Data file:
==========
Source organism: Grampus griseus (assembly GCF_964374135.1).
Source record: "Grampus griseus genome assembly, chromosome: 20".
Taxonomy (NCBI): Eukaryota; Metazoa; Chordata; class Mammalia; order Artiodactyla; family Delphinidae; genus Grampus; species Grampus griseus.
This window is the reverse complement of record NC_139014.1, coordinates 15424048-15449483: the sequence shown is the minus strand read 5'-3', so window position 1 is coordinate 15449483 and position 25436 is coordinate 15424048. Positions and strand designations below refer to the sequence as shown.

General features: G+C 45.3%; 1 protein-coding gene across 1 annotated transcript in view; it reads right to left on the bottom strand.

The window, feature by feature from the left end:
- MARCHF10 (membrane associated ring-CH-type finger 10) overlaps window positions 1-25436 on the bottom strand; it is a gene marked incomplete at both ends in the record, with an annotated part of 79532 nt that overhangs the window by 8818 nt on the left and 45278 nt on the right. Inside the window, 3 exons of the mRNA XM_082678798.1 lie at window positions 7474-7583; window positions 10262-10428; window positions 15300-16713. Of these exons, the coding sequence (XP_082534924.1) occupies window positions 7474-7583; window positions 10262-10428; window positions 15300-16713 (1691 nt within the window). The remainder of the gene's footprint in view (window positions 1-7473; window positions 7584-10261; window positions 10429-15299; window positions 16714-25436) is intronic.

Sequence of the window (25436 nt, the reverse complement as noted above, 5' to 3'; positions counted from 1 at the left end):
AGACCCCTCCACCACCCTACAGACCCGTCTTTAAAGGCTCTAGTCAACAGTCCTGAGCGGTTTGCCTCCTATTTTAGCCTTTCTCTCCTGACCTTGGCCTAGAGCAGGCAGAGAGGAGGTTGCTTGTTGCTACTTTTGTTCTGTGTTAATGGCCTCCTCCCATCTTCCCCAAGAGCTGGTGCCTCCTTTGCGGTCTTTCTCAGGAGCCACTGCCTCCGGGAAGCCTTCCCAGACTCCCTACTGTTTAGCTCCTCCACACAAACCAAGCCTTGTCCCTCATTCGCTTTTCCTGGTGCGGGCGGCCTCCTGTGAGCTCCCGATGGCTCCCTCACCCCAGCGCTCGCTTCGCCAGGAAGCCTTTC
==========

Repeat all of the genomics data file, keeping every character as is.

Source organism: Grampus griseus (assembly GCF_964374135.1).
Source record: "Grampus griseus genome assembly, chromosome: 20".
Taxonomy (NCBI): Eukaryota; Metazoa; Chordata; class Mammalia; order Artiodactyla; family Delphinidae; genus Grampus; species Grampus griseus.
This window is the reverse complement of record NC_139014.1, coordinates 15424048-15449483: the sequence shown is the minus strand read 5'-3', so window position 1 is coordinate 15449483 and position 25436 is coordinate 15424048. Positions and strand designations below refer to the sequence as shown.

General features: G+C 45.3%; 1 protein-coding gene across 1 annotated transcript in view; it reads right to left on the bottom strand.

The window, feature by feature from the left end:
- MARCHF10 (membrane associated ring-CH-type finger 10) overlaps window positions 1-25436 on the bottom strand; it is a gene marked incomplete at both ends in the record, with an annotated part of 79532 nt that overhangs the window by 8818 nt on the left and 45278 nt on the right. Inside the window, 3 exons of the mRNA XM_082678798.1 lie at window positions 7474-7583; window positions 10262-10428; window positions 15300-16713. Of these exons, the coding sequence (XP_082534924.1) occupies window positions 7474-7583; window positions 10262-10428; window positions 15300-16713 (1691 nt within the window). The remainder of the gene's footprint in view (window positions 1-7473; window positions 7584-10261; window positions 10429-15299; window positions 16714-25436) is intronic.

Sequence of the window (25436 nt, the reverse complement as noted above, 5' to 3'; positions counted from 1 at the left end):
AGACCCCTCCACCACCCTACAGACCCGTCTTTAAAGGCTCTAGTCAACAGTCCTGAGCGGTTTGCCTCCTATTTTAGCCTTTCTCTCCTGACCTTGGCCTAGAGCAGGCAGAGAGGAGGTTGCTTGTTGCTACTTTTGTTCTGTGTTAATGGCCTCCTCCCATCTTCCCCAAGAGCTGGTGCCTCCTTTGCGGTCTTTCTCAGGAGCCACTGCCTCCGGGAAGCCTTCCCAGACTCCCTACTGTTTAGCTCCTCCACACAAACCAAGCCTTGTCCCTCATTCGCTTTTCCTGGTGCGGGCGGCCTCCTGTGAGCTCCCGATGGCTCCCTCACCCCAGCGCTCGCTTCGCCAGGAAGCCTTTC